While there was no reference to the case, a photo of him and Voeller was among those in TIME magazine’s major September 1975 article on the state of the gay rights movement called, “The Gay Drive for Acceptance.” Because of Voeller’s NGTF position, the couple had been asked to be on the cover but with the importance of the unprecedented challenge to the military’s ban on gays by Air Force TSgt Leonard Matlovich, Voeller suggested the magazine feature him instead.

Bruce Voeller & Bill Bland – Michael Bedwell collection

Through Leonard, I met them both in New York in November 1975 but wasn’t told of Bill’s then-secret mission.

“If a State determines that punishment [for sodomy] therefore, even when committed in the home, is appropriate in the promotion of morality and decency, it is not for the courts to say that the State is not free to do so.” – Albert V. Bryan, U.S. Senior Circuit Judge. October 1975.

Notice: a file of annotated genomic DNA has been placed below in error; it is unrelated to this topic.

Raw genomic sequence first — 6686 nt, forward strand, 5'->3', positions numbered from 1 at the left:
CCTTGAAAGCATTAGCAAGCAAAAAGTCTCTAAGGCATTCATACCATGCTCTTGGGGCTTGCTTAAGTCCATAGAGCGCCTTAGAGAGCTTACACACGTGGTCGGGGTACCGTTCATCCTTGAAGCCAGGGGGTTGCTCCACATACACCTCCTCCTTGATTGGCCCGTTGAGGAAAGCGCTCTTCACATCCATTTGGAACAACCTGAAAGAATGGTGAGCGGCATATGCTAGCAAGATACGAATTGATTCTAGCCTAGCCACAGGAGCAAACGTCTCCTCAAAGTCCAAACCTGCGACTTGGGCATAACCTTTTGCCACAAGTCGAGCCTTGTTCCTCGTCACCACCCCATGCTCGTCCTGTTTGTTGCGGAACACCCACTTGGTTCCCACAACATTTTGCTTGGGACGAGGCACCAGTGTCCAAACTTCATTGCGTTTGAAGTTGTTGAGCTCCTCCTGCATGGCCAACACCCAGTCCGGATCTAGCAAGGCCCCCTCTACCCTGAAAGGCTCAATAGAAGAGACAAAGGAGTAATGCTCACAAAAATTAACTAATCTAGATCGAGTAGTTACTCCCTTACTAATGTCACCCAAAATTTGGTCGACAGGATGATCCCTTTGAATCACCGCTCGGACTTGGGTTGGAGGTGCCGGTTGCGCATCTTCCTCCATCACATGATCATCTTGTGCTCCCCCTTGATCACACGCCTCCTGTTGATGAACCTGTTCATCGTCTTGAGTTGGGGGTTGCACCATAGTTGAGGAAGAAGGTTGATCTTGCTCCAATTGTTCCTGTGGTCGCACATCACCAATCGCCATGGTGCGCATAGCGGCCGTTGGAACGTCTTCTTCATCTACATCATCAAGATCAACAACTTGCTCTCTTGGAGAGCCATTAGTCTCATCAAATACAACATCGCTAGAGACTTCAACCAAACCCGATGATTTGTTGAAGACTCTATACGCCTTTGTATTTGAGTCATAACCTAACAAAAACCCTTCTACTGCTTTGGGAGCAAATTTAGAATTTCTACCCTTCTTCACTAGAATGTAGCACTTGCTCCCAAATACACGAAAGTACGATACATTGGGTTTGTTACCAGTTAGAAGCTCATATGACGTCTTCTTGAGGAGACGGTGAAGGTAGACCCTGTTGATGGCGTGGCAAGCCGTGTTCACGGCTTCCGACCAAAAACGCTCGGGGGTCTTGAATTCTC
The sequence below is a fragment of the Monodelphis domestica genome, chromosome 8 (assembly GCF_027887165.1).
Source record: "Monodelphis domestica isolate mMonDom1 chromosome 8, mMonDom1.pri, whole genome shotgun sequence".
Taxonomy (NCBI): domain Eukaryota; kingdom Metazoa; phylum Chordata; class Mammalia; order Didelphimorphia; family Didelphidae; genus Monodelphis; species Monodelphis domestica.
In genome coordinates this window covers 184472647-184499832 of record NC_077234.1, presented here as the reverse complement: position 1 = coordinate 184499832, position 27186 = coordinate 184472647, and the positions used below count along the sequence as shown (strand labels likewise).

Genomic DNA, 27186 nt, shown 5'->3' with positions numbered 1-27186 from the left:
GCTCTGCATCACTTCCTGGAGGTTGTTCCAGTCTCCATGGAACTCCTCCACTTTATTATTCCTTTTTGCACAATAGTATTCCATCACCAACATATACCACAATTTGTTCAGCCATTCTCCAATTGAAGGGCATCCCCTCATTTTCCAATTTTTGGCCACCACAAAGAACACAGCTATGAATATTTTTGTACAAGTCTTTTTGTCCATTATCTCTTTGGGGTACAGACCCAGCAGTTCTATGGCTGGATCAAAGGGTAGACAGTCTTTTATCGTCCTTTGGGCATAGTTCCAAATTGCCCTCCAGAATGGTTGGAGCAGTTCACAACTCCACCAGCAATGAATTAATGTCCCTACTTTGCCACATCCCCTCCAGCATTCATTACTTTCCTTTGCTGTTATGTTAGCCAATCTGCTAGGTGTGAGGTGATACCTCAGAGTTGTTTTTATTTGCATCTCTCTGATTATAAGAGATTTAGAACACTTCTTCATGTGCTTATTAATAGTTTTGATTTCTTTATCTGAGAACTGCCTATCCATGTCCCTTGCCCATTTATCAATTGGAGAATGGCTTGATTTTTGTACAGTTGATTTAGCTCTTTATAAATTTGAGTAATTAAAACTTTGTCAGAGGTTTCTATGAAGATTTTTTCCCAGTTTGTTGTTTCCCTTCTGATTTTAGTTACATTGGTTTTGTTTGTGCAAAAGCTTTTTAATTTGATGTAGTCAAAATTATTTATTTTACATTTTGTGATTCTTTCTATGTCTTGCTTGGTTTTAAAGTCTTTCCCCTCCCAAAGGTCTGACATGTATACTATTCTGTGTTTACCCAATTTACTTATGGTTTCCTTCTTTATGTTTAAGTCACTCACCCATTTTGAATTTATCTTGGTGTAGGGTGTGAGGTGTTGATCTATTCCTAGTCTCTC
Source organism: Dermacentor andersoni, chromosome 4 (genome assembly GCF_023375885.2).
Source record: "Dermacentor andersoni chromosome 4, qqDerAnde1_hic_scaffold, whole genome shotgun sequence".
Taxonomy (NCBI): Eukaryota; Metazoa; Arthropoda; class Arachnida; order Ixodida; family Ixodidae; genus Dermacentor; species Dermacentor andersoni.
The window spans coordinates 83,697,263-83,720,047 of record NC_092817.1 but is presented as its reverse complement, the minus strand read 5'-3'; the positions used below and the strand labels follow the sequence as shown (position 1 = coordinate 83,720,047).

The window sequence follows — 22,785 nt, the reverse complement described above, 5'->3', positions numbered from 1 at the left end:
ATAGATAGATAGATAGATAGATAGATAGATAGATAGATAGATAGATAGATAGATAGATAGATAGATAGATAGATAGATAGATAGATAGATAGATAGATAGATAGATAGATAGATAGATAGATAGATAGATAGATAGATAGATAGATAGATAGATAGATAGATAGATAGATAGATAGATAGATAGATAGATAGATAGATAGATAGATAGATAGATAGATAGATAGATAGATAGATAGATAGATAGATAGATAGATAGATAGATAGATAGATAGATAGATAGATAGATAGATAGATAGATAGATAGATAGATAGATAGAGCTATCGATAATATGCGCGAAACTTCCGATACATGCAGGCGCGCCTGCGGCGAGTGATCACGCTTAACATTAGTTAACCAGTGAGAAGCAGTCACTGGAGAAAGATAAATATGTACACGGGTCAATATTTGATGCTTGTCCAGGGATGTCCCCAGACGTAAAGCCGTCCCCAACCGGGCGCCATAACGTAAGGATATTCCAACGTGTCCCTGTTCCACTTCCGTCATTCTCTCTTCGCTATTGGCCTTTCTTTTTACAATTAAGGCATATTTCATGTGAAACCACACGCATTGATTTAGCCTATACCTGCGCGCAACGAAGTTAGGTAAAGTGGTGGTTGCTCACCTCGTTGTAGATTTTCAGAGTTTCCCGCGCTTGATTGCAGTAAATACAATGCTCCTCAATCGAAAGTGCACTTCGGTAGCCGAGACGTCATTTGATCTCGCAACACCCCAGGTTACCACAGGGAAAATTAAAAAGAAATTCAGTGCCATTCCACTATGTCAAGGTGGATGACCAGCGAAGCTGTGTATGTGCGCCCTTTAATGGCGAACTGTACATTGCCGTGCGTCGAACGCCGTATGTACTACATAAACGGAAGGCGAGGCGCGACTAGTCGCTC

The Supreme Court’s March 29, 1976, four-word ruling in John DOE et al., v. COMMONWEALTH’S ATTORNEY FOR CITY OF RICHMOND et al. – “The judgment is affirmed.” – letting stand the Circuit Court’s ruling upholding the constitutionality of Virginia’s sodomy statute punishing “crimes against nature” shocked the architects of the challenge and the gay community, as well as multiple legal observers.

According to Murdoch and Price, Justices William Brennan, John Stevens, and Thurgood Marshall had wanted to hear oral arguments. Five of the six justices who out voted them had been appointed by Republican presidents.

According to Bob Woodward in The Brethren, Marshall, the Court’s first African-American justice, “was outraged. [He] found it ridiculous that the state should exercise such police power. [T]he majority’s unwillingness to face the issue squarely – to accept the case for argument and to write an opinion spelling out its reasoning [was] cowardly.”